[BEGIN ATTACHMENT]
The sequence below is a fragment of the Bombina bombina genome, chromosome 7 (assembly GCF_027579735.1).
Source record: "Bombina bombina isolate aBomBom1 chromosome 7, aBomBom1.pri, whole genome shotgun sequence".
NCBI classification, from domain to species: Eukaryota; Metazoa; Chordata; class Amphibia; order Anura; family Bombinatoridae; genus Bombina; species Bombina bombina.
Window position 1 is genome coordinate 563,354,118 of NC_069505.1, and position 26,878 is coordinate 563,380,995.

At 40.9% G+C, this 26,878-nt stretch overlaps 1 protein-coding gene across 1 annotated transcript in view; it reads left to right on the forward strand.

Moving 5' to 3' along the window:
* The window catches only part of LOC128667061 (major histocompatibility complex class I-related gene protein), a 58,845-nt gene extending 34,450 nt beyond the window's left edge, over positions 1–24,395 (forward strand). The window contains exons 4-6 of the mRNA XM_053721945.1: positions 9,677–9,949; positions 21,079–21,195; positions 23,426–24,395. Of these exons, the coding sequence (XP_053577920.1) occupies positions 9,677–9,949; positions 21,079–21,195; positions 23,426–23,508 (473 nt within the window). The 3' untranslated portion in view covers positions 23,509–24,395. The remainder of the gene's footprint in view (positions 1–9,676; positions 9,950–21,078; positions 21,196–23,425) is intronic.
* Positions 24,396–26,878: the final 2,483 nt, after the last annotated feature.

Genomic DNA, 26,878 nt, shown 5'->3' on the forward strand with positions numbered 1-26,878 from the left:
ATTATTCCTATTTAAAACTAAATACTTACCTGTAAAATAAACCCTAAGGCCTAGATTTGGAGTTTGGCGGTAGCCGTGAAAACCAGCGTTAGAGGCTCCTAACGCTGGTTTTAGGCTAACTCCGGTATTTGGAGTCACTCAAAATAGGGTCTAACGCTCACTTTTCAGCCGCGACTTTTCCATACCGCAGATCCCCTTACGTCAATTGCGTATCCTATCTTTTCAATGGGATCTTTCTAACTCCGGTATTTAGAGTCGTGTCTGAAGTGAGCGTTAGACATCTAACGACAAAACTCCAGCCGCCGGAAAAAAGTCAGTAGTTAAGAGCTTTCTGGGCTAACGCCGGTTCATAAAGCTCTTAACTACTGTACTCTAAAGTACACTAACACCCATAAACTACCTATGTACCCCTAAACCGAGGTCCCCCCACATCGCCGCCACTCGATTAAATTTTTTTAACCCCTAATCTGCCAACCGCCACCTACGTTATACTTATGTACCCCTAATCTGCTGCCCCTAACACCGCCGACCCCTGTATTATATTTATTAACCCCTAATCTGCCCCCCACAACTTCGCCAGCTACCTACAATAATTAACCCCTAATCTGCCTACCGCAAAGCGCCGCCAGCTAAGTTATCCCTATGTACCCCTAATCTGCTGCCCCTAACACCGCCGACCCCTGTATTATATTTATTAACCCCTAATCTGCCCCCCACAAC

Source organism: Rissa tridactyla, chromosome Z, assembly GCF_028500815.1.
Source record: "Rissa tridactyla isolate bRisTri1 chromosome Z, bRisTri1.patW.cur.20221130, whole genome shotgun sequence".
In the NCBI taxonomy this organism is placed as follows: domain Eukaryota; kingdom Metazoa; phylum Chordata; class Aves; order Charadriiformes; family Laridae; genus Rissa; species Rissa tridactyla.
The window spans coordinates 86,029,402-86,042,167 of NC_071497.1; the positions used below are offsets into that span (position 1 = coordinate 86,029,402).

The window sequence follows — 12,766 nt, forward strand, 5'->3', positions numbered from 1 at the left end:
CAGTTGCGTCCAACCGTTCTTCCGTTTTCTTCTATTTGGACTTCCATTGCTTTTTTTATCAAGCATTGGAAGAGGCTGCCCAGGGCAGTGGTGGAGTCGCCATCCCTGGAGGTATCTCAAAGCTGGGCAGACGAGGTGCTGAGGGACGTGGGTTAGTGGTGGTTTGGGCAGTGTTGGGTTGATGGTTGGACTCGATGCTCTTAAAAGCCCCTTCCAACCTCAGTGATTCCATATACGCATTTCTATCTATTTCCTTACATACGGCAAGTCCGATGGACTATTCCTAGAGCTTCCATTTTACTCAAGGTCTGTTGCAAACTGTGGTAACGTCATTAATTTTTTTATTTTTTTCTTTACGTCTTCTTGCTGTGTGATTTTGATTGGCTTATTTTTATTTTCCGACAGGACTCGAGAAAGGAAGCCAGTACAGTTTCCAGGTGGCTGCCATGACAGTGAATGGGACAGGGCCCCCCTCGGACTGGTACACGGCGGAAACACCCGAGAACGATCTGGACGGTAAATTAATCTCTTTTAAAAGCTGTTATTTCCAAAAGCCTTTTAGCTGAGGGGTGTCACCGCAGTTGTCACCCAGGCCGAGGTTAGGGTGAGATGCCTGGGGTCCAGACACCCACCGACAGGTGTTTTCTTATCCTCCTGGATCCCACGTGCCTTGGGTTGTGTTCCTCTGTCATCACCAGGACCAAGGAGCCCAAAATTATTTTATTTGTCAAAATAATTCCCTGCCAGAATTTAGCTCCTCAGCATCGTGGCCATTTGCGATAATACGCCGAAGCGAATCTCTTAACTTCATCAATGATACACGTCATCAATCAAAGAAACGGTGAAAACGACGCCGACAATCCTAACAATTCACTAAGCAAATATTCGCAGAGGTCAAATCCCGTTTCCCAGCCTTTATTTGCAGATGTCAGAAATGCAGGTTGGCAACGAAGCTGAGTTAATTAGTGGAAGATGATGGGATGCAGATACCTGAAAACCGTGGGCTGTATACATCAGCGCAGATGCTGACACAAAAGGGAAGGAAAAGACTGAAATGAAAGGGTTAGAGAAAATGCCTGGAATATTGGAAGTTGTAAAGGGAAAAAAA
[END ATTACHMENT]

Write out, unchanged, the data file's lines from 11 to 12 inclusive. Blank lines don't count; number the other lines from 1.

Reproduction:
Source organism: Rissa tridactyla, chromosome Z, assembly GCF_028500815.1.
Source record: "Rissa tridactyla isolate bRisTri1 chromosome Z, bRisTri1.patW.cur.20221130, whole genome shotgun sequence".